The following is a case update written by Hon. Meredith Jury (United States Bankruptcy Judge, C.D. Cal., Ret.), analyzing a recent decision of interest:
The United States Court of Appeals for the Eleventh Circuit determined that Section 11-3-420 of the Georgia Uniform Commercial Code (UCC) governing conversion of instruments preempted common law conversion and negligence claims arising from a bank’s disbursement of funds to a third party. The court’s decision was also instructive about pleading form, ruling that “shotgun pleading” resulted in an unintelligible complaint that failed to meet the specificity required by Ashcroft v Iqbal, 556 U.S. 662 (2009). Estate of Bass v. Regions Bank, Inc., 2020 WL 284094 (11th Cir. Jan. 21, 2020).
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David Bass instructed Fidelity Investments to write a check to his sister-in-law, Ruth Barr, consisting of his entire retirement savings from his Fidelity 401k account. The purpose of the check was to set up an IRA account for Bass that would be administered by Ruth. Following Bass’ instructions, Fidelity sent a check to Bass made out to “Ruth A. Barr Plan Admin TR IRA FBO: David Bass.” Bass reviewed the check and gave it to Ruth. She deposited the check into her general business account, entitled “B&B Accounting and Tax Services,” at Regions Bank and spent all of the money for personal purposes. Bass died shortly thereafter.
The administrator of Bass’ estate filed nearly identical complaints in the district court against Fidelity and Regions, which were consolidated for purposes of the Circuit Court appeal. The complaints purported to state claims for relief for breach of contract and breach of fiduciary duty against Fidelity only and for negligence and conversion under common law and separately under the UCC against both Fidelity and Regions. The gist of the factual claims against the institutions was that both should have known of the retirement purposes of the funds in question and should have taken steps to prevent the money from ending up in Ruth’s business account where she could misspend it. Both defendants filed motions to dismiss under Rule 12(b)(1) and 12(b)(6) of the Federal Rules of Civil Procedure.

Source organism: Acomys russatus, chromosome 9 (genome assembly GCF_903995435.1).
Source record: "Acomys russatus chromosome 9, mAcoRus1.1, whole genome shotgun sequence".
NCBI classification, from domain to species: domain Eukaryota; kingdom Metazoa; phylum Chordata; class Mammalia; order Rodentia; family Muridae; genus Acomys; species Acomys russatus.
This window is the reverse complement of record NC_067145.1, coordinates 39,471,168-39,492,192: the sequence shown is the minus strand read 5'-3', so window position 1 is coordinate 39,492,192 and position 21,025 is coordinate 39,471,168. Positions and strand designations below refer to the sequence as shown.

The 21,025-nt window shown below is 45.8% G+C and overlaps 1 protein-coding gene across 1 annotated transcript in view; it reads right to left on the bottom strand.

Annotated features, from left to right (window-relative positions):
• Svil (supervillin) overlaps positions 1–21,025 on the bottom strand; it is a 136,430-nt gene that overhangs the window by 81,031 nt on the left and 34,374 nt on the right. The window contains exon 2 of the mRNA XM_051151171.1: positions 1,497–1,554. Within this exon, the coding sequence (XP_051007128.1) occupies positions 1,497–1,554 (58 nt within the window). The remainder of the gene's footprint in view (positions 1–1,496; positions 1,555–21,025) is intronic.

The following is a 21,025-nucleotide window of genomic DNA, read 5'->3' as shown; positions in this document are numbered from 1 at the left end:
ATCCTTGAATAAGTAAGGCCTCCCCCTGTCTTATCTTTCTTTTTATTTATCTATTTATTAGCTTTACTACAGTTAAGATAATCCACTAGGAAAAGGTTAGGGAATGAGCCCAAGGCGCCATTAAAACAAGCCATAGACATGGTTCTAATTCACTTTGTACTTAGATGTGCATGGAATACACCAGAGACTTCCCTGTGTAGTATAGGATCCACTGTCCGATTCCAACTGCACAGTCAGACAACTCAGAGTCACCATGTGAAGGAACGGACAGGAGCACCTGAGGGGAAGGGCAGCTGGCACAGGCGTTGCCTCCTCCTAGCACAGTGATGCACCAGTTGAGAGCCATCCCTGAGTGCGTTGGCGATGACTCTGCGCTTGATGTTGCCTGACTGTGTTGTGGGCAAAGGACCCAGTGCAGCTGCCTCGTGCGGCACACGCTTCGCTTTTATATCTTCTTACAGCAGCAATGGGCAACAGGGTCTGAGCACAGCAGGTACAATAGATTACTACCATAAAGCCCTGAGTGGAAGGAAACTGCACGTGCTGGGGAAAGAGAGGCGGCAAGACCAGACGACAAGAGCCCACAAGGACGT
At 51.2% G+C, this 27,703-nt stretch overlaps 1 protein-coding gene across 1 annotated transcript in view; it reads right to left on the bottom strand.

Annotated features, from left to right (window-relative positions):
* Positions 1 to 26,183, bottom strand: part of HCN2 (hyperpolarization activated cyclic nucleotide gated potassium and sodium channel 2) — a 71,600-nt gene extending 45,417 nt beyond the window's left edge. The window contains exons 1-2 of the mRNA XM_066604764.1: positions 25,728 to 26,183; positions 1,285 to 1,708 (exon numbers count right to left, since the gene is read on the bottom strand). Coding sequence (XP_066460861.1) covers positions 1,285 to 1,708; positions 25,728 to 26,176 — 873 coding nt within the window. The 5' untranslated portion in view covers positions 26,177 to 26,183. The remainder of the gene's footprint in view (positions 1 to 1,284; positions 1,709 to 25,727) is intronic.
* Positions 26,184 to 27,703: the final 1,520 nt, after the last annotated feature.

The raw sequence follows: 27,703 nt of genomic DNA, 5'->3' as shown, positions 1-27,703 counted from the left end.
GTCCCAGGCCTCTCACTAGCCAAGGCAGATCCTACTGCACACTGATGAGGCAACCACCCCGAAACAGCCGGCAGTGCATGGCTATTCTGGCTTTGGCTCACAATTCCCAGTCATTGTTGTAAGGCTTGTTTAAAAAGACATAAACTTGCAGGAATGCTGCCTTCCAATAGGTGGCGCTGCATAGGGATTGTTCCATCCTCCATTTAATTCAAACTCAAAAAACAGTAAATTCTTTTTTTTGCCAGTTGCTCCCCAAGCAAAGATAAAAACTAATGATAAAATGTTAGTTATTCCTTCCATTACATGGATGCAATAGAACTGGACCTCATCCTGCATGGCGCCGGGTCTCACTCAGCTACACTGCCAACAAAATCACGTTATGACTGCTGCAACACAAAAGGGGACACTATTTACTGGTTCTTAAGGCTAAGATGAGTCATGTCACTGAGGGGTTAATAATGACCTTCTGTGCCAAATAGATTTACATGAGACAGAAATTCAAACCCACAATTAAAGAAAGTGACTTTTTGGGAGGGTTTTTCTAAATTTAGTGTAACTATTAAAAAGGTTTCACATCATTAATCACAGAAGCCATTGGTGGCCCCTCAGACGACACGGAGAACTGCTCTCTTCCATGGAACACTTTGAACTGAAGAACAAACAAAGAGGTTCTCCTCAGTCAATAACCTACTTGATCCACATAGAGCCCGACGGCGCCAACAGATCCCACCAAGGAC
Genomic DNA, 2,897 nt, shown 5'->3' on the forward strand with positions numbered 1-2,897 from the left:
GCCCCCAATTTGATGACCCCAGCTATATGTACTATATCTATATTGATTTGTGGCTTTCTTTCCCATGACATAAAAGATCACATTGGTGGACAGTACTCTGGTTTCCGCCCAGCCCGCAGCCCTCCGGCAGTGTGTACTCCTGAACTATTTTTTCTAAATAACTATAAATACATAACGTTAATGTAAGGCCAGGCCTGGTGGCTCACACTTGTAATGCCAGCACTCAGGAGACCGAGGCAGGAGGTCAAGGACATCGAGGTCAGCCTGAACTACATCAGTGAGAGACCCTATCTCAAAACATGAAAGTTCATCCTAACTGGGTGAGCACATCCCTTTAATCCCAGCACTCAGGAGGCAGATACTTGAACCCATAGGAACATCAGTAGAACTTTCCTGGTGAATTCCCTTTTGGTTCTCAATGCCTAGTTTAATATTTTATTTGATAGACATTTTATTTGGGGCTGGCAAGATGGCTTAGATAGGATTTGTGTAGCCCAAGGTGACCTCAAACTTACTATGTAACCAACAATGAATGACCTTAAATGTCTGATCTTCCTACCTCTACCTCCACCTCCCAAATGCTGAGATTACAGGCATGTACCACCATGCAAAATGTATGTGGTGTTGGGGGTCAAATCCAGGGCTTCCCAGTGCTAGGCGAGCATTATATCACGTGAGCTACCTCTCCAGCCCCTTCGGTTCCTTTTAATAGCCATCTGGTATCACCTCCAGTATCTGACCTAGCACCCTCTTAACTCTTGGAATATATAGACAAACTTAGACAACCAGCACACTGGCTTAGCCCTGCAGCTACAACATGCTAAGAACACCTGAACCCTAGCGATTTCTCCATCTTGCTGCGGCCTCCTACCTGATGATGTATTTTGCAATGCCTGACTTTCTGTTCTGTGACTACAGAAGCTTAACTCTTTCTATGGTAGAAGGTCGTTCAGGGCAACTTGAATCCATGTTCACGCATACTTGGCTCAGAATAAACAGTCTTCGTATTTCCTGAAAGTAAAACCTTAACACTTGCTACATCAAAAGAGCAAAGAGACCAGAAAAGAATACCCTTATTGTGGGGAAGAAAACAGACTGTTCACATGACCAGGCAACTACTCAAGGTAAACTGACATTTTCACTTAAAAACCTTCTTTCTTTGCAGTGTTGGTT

The district court granted the motion as to the breach of contract and fiduciary duty claims for the failure to state sufficient explicit facts to support a claim for relief on those grounds. It granted the motion as to the UCC claims based on lack of standing. Finally, the district court dismissed the common law conversion and negligence claims as being preempted by the UCC. The Circuit Court affirmed the district court as to the contract and fiduciary duty claims, vacated the dismissal of the UCC claims because those rulings were incapable of meaningful review, and affirmed the district court’s ruling that the common law negligence and conversion claims were preempted by the Georgia UCC.